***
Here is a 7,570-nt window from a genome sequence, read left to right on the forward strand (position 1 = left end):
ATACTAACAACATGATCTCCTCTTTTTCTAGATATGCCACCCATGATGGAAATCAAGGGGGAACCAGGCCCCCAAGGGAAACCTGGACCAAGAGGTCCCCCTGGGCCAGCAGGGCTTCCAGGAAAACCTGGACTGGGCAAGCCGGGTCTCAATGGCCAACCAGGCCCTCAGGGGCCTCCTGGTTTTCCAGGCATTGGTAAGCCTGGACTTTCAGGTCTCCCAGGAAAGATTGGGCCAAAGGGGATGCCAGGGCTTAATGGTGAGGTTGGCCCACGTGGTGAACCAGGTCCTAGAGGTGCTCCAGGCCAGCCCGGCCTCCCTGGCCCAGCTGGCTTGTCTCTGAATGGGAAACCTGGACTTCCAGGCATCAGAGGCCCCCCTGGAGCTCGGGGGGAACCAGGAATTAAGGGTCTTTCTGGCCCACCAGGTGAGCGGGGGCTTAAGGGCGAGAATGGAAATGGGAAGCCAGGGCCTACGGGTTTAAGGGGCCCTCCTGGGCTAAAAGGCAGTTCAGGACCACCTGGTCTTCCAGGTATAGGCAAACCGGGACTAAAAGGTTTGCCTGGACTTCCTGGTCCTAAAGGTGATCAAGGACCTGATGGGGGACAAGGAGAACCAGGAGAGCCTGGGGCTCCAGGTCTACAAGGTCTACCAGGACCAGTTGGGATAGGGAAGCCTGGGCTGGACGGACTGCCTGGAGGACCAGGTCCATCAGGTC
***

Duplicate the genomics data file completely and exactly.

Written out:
Here is a 7,570-nt window from a genome sequence, read left to right on the forward strand (position 1 = left end):
ATACTAACAACATGATCTCCTCTTTTTCTAGATATGCCACCCATGATGGAAATCAAGGGGGAACCAGGCCCCCAAGGGAAACCTGGACCAAGAGGTCCCCCTGGGCCAGCAGGGCTTCCAGGAAAACCTGGACTGGGCAAGCCGGGTCTCAATGGCCAACCAGGCCCTCAGGGGCCTCCTGGTTTTCCAGGCATTGGTAAGCCTGGACTTTCAGGTCTCCCAGGAAAGATTGGGCCAAAGGGGATGCCAGGGCTTAATGGTGAGGTTGGCCCACGTGGTGAACCAGGTCCTAGAGGTGCTCCAGGCCAGCCCGGCCTCCCTGGCCCAGCTGGCTTGTCTCTGAATGGGAAACCTGGACTTCCAGGCATCAGAGGCCCCCCTGGAGCTCGGGGGGAACCAGGAATTAAGGGTCTTTCTGGCCCACCAGGTGAGCGGGGGCTTAAGGGCGAGAATGGAAATGGGAAGCCAGGGCCTACGGGTTTAAGGGGCCCTCCTGGGCTAAAAGGCAGTTCAGGACCACCTGGTCTTCCAGGTATAGGCAAACCGGGACTAAAAGGTTTGCCTGGACTTCCTGGTCCTAAAGGTGATCAAGGACCTGATGGGGGACAAGGAGAACCAGGAGAGCCTGGGGCTCCAGGTCTACAAGGTCTACCAGGACCAGTTGGGATAGGGAAGCCTGGGCTGGACGGACTGCCTGGAGGACCAGGTCCATCAGGTC